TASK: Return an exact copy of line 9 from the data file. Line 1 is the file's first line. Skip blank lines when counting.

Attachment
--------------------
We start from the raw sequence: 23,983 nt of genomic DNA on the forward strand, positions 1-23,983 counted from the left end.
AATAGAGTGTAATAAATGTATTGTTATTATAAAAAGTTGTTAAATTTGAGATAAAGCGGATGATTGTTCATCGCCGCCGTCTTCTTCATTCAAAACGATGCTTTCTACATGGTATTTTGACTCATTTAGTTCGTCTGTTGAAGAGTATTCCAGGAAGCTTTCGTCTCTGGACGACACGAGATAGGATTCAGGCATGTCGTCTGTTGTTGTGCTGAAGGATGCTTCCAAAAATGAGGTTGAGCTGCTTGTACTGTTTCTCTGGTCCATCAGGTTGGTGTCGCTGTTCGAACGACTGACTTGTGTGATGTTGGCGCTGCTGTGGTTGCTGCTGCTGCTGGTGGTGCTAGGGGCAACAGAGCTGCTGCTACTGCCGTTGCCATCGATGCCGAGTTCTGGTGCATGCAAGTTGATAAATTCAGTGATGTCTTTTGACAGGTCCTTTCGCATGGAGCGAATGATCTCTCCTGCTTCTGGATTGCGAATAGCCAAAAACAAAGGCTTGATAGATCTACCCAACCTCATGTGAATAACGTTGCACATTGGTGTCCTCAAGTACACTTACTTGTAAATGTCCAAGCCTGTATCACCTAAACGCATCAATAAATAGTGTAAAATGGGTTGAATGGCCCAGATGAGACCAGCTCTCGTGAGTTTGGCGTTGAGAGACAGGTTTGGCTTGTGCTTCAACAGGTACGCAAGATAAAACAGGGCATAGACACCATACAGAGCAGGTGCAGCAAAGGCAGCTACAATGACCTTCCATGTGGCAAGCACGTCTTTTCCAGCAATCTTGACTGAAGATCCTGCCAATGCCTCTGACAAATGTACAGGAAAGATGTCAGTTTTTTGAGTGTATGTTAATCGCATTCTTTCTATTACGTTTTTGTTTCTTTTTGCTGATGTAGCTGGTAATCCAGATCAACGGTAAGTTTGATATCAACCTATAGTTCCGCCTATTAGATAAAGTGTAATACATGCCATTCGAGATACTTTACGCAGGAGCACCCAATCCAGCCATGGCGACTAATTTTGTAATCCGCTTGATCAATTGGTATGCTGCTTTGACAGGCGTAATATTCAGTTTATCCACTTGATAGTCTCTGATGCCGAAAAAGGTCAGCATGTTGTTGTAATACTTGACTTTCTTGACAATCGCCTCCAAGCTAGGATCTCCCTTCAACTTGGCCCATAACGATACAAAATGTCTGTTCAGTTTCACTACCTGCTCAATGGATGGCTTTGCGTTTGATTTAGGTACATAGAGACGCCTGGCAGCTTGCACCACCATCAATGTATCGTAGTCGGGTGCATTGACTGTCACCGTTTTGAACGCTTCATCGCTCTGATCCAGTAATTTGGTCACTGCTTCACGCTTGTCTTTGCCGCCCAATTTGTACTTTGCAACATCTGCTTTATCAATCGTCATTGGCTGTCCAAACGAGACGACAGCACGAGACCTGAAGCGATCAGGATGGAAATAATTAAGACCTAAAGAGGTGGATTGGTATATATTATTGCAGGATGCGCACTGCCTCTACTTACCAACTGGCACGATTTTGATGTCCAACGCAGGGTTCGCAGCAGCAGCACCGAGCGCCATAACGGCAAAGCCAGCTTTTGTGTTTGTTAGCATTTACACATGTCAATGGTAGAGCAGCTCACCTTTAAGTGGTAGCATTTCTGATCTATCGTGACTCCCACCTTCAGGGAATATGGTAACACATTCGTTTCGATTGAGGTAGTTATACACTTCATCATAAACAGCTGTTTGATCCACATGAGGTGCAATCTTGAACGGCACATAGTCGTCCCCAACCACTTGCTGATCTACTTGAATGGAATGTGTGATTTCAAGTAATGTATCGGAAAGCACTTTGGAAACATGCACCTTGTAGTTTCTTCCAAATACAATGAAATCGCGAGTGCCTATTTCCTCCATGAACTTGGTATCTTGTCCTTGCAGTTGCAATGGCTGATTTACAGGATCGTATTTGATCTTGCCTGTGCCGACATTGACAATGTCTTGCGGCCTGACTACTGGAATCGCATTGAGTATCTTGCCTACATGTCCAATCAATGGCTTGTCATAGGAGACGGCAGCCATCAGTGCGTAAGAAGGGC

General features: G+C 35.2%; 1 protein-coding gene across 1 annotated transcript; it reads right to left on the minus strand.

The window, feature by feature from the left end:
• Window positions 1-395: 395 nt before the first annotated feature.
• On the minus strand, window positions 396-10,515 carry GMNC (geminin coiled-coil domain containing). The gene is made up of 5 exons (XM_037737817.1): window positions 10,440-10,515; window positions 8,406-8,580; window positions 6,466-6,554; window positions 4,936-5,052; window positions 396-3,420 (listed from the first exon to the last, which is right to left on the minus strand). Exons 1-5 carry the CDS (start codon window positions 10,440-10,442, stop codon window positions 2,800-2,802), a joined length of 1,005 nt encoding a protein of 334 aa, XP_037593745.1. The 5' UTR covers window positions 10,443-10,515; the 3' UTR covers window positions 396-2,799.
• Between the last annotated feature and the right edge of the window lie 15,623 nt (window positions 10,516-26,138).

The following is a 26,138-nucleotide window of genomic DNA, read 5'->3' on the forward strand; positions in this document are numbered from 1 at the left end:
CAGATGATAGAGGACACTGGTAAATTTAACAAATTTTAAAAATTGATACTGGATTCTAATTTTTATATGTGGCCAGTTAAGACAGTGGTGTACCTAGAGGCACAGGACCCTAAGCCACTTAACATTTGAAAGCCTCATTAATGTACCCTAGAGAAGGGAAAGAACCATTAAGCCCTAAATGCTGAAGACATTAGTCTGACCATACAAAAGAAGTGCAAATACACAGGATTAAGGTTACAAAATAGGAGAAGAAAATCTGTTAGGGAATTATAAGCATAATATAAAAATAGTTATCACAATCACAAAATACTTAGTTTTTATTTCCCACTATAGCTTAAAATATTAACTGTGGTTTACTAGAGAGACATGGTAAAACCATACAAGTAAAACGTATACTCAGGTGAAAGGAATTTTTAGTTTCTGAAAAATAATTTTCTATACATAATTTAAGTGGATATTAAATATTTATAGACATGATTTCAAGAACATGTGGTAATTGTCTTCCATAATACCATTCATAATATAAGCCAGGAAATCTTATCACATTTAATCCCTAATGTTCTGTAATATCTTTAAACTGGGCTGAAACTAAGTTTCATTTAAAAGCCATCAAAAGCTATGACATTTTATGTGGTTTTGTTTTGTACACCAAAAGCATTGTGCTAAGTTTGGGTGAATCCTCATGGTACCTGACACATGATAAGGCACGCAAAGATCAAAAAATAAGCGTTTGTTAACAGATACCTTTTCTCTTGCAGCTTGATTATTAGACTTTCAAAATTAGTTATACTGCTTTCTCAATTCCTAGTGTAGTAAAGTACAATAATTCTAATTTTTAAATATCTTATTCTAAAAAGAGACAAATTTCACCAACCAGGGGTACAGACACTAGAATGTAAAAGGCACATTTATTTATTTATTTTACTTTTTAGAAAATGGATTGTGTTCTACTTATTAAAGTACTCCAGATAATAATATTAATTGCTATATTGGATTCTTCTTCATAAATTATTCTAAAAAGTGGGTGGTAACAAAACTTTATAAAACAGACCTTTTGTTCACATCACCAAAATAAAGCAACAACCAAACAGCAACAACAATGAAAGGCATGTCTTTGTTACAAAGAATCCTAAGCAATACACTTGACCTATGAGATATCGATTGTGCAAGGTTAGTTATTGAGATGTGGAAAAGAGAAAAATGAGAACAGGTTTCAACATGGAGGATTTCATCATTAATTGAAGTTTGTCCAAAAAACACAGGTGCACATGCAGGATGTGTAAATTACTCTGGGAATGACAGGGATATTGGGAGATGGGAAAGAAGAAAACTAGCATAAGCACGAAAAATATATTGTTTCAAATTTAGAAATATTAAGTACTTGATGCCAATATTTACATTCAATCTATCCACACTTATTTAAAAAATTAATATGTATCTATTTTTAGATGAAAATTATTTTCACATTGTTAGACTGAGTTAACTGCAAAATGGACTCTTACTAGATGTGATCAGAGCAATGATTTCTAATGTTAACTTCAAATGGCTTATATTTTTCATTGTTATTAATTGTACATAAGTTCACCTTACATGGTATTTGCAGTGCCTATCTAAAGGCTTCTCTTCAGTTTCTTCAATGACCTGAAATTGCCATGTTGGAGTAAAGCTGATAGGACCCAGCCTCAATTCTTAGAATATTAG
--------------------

CAGATGATAGAGGACACTGGTAAATTTAACAAATTTTAAAAATTGATACTGGATTCTAATTTTTATATGTGGCCAGTTAAGACAGTGGTGTACCTAGAGGCACAGGACCCTAAGCCACTTAACATTTGAAAGCCTCATTAATGTACCCTAGAGAAGGGAAAGAACCATTAAGCCCTAAATGCTGAAGACATTAGTCTGACCATACAAAAGAAGTGCAAATACACAGGATTAAGGTTACAAAATAGGAGAAGAAAATCTGTTAGGGAATTATAAGCATAATATAAAAATAGTTATCACAATCACAAAATACTTAGTTTTTATTTCCCACTATAGCTTAAAATATTAACTGTGGTTTACTAGAGAGACATGGTAAAACCATACAAGTAAAACGTATACTCAGGTGAAAGGAATTTTTAGTTTCTGAAAAATAATTTTCTATACATAATTTAAGTGGATATTAAATATTTATAGACATGATTTCAAGAACATGTGGTAATTGTCTTCCATAATACCATTCATAATATAAGCCAGGAAATCTTATCACATTTAATCCCTAATGTTCTGTAATATCTTTAAACTGGGCTGAAACTAAGTTTCATTTAAAAGCCATCAAAAGCTATGACATTTTATGTGGTTTTGTTTTGTACACCAAAAGCATTGTGCTAAGTTTGGGTGAATCCTCATGGTACCTGACACATGATAAGGCACGCAAAGATCAAAAAATAAGCGTTTGTTAACAGATACCTTTTCTCTTGCAGCTTGATTATTAGACTTTCAAAATTAGTTATACTGCTTTCTCAATTCCTAGTGTAGTAAAGTACAATAATTCTAATTTTTAAATATCTTATTCTAAAAAGAGACAAATTTCACCAACCAGGGGTACAGACACTAGAATGTAAAAGGCACATTTATTTATTTATTTTACTTTTTAGAAAATGGATTGTGTTCTACTTATTAAAGTACTCCAGATAATAATATTAATTGCTATATTGGATTCTTCTTCATAAATTATTCTAAAAAGTGGGTGGTAACAAAACTTTATAAAACAGACCTTTTGTTCACATCACCAAAATAAAGCAACAACCAAACAGCAACAACAATGAAAGGCATGTCTTTGTTACAAAGAATCCTAAGCAATACACTTGACCTATGAGATATCGATTGTGCAAGGTTAGTTATTGAGATGTGGAAAAGAGAAAAATGAGAACAGGTTTCAACATGGAGGATTTCATCATTAATTGAAGTTTGTCCAAAAAACACAGGTGCACATGCAGGATGTGTAAATTACTCTGGGAATGACAGGGATATTGGGAGATGGGAAAGAAGAAAACTAGCATAAGCACGAAAAATATATTGTTTCAAATTTAGAAATATTAAGTACTTGATGCCAATATTTACATTCAATCTATCCACACTTATTTAAAAAATTAATATGTATCTATTTTTAGATGAAAATTATTTTCACATTGTTAGACTGAGTTAACTGCAAAATGGACTCTTACTAGATGTGATCAGAGCAATGATTTCTAATGTTAACTTCAAATGGCTTATATTTTTCATTGTTATTAATTGTACATAAGTTCACCTTACATGGTATTTGCAGTGCCTATCTAAAGGCTTCTCTTCAGTTTCTTCAATGACCTGAAATTGCCATGTTGGAGTAAAGCTGATAGGACCCAGCCTCAATTCTTAGAATATTAG